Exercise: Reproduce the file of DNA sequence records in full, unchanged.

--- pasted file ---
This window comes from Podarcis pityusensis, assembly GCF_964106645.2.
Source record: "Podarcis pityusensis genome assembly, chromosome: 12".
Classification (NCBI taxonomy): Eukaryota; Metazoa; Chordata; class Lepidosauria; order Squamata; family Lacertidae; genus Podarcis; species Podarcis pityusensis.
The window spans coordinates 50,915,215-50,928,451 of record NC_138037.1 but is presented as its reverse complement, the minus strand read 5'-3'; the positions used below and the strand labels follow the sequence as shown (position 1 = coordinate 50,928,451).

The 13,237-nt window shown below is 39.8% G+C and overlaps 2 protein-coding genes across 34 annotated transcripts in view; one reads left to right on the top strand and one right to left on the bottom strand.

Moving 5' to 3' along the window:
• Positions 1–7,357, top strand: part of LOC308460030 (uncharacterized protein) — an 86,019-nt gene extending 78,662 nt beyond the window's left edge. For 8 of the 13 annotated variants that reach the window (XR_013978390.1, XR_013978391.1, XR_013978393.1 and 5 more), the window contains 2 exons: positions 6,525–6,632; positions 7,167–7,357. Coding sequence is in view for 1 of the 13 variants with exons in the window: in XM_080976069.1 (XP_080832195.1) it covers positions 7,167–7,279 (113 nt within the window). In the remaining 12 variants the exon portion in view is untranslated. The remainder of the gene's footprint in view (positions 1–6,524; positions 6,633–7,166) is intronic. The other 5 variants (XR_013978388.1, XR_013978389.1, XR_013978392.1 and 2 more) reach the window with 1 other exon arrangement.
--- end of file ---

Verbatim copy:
This window comes from Podarcis pityusensis, assembly GCF_964106645.2.
Source record: "Podarcis pityusensis genome assembly, chromosome: 12".
Classification (NCBI taxonomy): Eukaryota; Metazoa; Chordata; class Lepidosauria; order Squamata; family Lacertidae; genus Podarcis; species Podarcis pityusensis.
The window spans coordinates 50,915,215-50,928,451 of record NC_138037.1 but is presented as its reverse complement, the minus strand read 5'-3'; the positions used below and the strand labels follow the sequence as shown (position 1 = coordinate 50,928,451).

The 13,237-nt window shown below is 39.8% G+C and overlaps 2 protein-coding genes across 34 annotated transcripts in view; one reads left to right on the top strand and one right to left on the bottom strand.

Moving 5' to 3' along the window:
• Positions 1–7,357, top strand: part of LOC308460030 (uncharacterized protein) — an 86,019-nt gene extending 78,662 nt beyond the window's left edge. For 8 of the 13 annotated variants that reach the window (XR_013978390.1, XR_013978391.1, XR_013978393.1 and 5 more), the window contains 2 exons: positions 6,525–6,632; positions 7,167–7,357. Coding sequence is in view for 1 of the 13 variants with exons in the window: in XM_080976069.1 (XP_080832195.1) it covers positions 7,167–7,279 (113 nt within the window). In the remaining 12 variants the exon portion in view is untranslated. The remainder of the gene's footprint in view (positions 1–6,524; positions 6,633–7,166) is intronic. The other 5 variants (XR_013978388.1, XR_013978389.1, XR_013978392.1 and 2 more) reach the window with 1 other exon arrangement.